DataSecOps: Protecting Data in the Cloud

DataSecOps melds an automated mechanism to manage data, along with security, in an effective operations setup

Data is the backbone of any organization. It’s what makes the company run. It is also where all the company secrets are kept.

But when data analysts began to engage with IT, there was conflict: Whose role came first?

“Because data is responsible for business profitability, data analysts had priority,” explained Ameesh Divatia, co-founder and CEO of cloud data protection company Baffle. “But IT pushed back, warning that you can’t reveal all of your data in an environment you don’t control, in the cloud.”

The pushback was to develop an automated mechanism to manage data, along with security, in a good operations setup. The result was DataSecOps, where data analytics meets DevOps.

Critical for the Shift to the Cloud

Gartner predicted public cloud adoption to increase by 17% in 2020, and the pandemic put an even greater emphasis on the importance of cloud computing.

“The expectations of the outcomes associated with cloud investments therefore are also higher. Adoption of next-generation solutions are almost always ‘cloud-enhanced’ solutions, meaning they build on the strengths of a cloud platform to deliver digital business capabilities,” said Sid Nag, research vice president at Gartner, in a formal statement.

The obstacle in this shift to the cloud, Divatia said, is security. “The data analysts want to analyze data quickly, but security said, no, not until you protect the data.” This, then, becomes the perfect use case for DataSecOps. “You have data that is generated—whether it is in the field, in a data center or even in the cloud—and it needs to be moved into the analytics domain where you have applications querying that data.”

Why DataSecOps Should Be the Next Big Thing

By 2022, Gartner anticipates 75% of all databases will be in the cloud. Traditionally, databases have been very secure because so few people have access to them and they were all on-premises. “Now you take them to cloud and you are behind a URL,” Divatia said, “and that creates a huge vulnerability.” It opens the opportunity for cloud misconfigurations, which is the cause of the vast majority of cloud-based data breaches. There is greater access to these databases and less understanding of how to operate in a cloud environment versus on-premises. This has led to 70% of companies to deal with a breach in a public cloud. Many of these breaches are because access is left open and unprotected.

DataSecOps can protect structured data by integrating security into the migration process. Rather than encrypting the data when it enters the cloud, DataSecOps ensures it is encrypted before it leaves the company’s firewall protection. That’s the Ops part. The security part is assigning a key to specific columns, allowing permitted access to the database but the overall data is never decrypted. So if there is a hack on the database, the stolen data is useless to the hacker.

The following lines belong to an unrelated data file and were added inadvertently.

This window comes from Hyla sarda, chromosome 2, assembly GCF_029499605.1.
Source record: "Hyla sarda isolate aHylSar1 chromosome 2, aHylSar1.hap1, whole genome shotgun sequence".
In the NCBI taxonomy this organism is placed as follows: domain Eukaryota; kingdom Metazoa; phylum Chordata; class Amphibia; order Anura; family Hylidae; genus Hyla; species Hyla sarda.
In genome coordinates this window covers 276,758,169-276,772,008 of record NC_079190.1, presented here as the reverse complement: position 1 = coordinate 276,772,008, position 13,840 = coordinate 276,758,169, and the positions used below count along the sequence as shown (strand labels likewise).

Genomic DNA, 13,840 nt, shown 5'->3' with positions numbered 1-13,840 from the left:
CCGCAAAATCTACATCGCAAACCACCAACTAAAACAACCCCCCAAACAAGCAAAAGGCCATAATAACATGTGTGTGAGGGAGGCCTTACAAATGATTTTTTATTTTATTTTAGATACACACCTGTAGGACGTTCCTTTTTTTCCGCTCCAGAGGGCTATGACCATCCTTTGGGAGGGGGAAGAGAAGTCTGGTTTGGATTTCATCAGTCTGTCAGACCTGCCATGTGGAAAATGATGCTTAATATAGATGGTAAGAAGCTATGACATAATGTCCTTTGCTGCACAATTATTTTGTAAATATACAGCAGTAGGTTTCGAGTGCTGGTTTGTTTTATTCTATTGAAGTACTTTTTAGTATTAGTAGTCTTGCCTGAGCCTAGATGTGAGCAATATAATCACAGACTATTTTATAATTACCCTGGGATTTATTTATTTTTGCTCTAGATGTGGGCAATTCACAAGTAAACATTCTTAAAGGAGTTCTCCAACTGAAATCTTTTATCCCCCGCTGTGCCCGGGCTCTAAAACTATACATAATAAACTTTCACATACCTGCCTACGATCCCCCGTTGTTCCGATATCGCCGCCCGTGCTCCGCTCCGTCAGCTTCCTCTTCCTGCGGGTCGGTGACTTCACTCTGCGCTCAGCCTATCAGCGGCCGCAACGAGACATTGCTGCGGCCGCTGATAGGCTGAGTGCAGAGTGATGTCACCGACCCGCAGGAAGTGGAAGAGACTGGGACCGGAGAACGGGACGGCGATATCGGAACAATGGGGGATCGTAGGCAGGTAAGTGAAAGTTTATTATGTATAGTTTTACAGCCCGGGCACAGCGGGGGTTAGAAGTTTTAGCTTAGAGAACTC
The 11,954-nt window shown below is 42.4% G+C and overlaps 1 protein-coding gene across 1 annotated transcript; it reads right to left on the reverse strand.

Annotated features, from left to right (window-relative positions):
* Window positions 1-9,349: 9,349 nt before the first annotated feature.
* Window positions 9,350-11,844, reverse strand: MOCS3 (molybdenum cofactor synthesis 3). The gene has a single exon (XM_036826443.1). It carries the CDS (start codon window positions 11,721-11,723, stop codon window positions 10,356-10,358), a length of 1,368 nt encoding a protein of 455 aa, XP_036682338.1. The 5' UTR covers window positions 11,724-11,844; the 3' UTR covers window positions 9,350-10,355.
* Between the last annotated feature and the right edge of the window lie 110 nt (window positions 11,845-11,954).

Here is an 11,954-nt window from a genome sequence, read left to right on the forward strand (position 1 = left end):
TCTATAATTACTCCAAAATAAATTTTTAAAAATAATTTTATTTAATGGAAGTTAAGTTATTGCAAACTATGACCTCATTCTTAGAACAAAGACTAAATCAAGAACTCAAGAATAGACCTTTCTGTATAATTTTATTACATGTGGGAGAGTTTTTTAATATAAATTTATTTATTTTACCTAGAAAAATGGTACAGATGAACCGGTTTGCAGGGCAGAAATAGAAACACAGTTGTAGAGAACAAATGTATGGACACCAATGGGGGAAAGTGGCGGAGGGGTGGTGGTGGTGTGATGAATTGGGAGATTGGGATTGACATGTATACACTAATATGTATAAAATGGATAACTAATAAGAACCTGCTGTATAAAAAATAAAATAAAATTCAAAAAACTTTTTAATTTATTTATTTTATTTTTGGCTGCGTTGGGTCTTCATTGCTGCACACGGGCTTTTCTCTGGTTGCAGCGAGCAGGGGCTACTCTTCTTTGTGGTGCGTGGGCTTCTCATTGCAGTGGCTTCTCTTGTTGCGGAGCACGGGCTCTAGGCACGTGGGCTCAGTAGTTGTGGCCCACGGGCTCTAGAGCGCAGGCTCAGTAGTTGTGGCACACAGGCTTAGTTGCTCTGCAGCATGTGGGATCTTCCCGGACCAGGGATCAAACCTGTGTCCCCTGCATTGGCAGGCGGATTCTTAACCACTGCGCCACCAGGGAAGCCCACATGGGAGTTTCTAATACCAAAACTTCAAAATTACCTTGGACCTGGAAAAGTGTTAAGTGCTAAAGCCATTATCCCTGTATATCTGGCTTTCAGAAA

Best Practices for DataSecOps

For the most effective DataSecOps process, Divatia offered his list of best practices:

  • Discovery. This should always be the first step in the process, he said: knowing what sensitive data you have and how to identify it. Now that there is a compliance angle to data protection, putting a value on each piece of data is even more important.
  • Create policies associated with that data. Each person generates a lot of data, but the data attributes aren’t equal. Social Security numbers require higher levels of protection than a birth date, for instance. Each data field should be assigned a policy based on the level of security needed.
  • Integrate security into the migration process. Before the data moves, add de-identification so if compromised, the data is useless.
  • Create overall data policies around authentication. Only authorized users should ever be allowed to access the data.
  • Make sure you track access. Not only should you limit access, but you also need to monitor the access of the data to ensure to verify that no unauthorized users or outside entities are trying to get into the database.

Why deploy DataSecOps? It comes down to cloud service provider policies. “Cloud service providers will provide the physical security of the cloud,” Divatia said. But data security within the cloud is up to the client, and they need to take responsibility for protecting it. DataSecOps and its data-centric protections make sure the data remains secure in the cloud.

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Sue Poremba

Sue Poremba is freelance writer based in central Pennsylvania. She's been writing about cybersecurity and technology trends since 2008.

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